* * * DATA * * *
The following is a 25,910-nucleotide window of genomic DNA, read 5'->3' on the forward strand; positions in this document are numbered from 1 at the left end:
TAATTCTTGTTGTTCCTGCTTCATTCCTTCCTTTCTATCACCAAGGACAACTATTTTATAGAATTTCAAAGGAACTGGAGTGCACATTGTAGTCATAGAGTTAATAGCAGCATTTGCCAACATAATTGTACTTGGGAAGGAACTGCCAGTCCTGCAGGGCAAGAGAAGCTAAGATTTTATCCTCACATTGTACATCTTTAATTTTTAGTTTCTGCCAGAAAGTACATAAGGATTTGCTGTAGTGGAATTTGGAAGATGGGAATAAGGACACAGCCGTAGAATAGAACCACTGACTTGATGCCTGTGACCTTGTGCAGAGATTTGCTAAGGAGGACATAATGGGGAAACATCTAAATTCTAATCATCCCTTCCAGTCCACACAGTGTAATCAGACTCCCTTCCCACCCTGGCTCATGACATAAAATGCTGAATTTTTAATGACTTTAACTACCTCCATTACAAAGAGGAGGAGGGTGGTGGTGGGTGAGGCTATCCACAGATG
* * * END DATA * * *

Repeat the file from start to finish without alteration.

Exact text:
The following is a 25,910-nucleotide window of genomic DNA, read 5'->3' on the forward strand; positions in this document are numbered from 1 at the left end:
TAATTCTTGTTGTTCCTGCTTCATTCCTTCCTTTCTATCACCAAGGACAACTATTTTATAGAATTTCAAAGGAACTGGAGTGCACATTGTAGTCATAGAGTTAATAGCAGCATTTGCCAACATAATTGTACTTGGGAAGGAACTGCCAGTCCTGCAGGGCAAGAGAAGCTAAGATTTTATCCTCACATTGTACATCTTTAATTTTTAGTTTCTGCCAGAAAGTACATAAGGATTTGCTGTAGTGGAATTTGGAAGATGGGAATAAGGACACAGCCGTAGAATAGAACCACTGACTTGATGCCTGTGACCTTGTGCAGAGATTTGCTAAGGAGGACATAATGGGGAAACATCTAAATTCTAATCATCCCTTCCAGTCCACACAGTGTAATCAGACTCCCTTCCCACCCTGGCTCATGACATAAAATGCTGAATTTTTAATGACTTTAACTACCTCCATTACAAAGAGGAGGAGGGTGGTGGTGGGTGAGGCTATCCACAGATG